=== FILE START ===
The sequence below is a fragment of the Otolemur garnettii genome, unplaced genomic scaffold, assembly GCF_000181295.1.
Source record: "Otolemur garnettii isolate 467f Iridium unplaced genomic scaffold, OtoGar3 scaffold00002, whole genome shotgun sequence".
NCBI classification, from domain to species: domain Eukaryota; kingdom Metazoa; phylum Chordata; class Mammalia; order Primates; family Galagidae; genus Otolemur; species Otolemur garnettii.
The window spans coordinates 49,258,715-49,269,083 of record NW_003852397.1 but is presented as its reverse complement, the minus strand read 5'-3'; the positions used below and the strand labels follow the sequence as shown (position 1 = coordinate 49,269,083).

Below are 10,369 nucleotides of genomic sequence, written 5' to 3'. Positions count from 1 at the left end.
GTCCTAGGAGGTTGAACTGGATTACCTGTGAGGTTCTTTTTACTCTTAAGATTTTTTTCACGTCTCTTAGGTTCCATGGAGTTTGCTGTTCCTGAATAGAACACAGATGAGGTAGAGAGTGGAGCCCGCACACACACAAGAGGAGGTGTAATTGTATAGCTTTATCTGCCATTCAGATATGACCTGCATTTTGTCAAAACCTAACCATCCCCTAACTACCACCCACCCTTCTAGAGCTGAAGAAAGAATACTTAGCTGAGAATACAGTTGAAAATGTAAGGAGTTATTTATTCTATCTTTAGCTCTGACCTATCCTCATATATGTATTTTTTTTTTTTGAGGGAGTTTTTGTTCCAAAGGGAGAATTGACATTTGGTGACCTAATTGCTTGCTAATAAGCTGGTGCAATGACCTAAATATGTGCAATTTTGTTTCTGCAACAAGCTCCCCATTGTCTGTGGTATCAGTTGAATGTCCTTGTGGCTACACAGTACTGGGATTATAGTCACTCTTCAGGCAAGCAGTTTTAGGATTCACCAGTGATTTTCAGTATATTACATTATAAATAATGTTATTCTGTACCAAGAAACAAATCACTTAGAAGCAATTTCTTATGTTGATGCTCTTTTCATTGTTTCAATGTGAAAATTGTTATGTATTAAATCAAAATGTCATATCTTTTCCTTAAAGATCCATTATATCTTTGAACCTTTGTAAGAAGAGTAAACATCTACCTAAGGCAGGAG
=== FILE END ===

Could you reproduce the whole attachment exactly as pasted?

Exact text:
The sequence below is a fragment of the Otolemur garnettii genome, unplaced genomic scaffold, assembly GCF_000181295.1.
Source record: "Otolemur garnettii isolate 467f Iridium unplaced genomic scaffold, OtoGar3 scaffold00002, whole genome shotgun sequence".
NCBI classification, from domain to species: domain Eukaryota; kingdom Metazoa; phylum Chordata; class Mammalia; order Primates; family Galagidae; genus Otolemur; species Otolemur garnettii.
The window spans coordinates 49,258,715-49,269,083 of record NW_003852397.1 but is presented as its reverse complement, the minus strand read 5'-3'; the positions used below and the strand labels follow the sequence as shown (position 1 = coordinate 49,269,083).

Below are 10,369 nucleotides of genomic sequence, written 5' to 3'. Positions count from 1 at the left end.
GTCCTAGGAGGTTGAACTGGATTACCTGTGAGGTTCTTTTTACTCTTAAGATTTTTTTCACGTCTCTTAGGTTCCATGGAGTTTGCTGTTCCTGAATAGAACACAGATGAGGTAGAGAGTGGAGCCCGCACACACACAAGAGGAGGTGTAATTGTATAGCTTTATCTGCCATTCAGATATGACCTGCATTTTGTCAAAACCTAACCATCCCCTAACTACCACCCACCCTTCTAGAGCTGAAGAAAGAATACTTAGCTGAGAATACAGTTGAAAATGTAAGGAGTTATTTATTCTATCTTTAGCTCTGACCTATCCTCATATATGTATTTTTTTTTTTTGAGGGAGTTTTTGTTCCAAAGGGAGAATTGACATTTGGTGACCTAATTGCTTGCTAATAAGCTGGTGCAATGACCTAAATATGTGCAATTTTGTTTCTGCAACAAGCTCCCCATTGTCTGTGGTATCAGTTGAATGTCCTTGTGGCTACACAGTACTGGGATTATAGTCACTCTTCAGGCAAGCAGTTTTAGGATTCACCAGTGATTTTCAGTATATTACATTATAAATAATGTTATTCTGTACCAAGAAACAAATCACTTAGAAGCAATTTCTTATGTTGATGCTCTTTTCATTGTTTCAATGTGAAAATTGTTATGTATTAAATCAAAATGTCATATCTTTTCCTTAAAGATCCATTATATCTTTGAACCTTTGTAAGAAGAGTAAACATCTACCTAAGGCAGGAG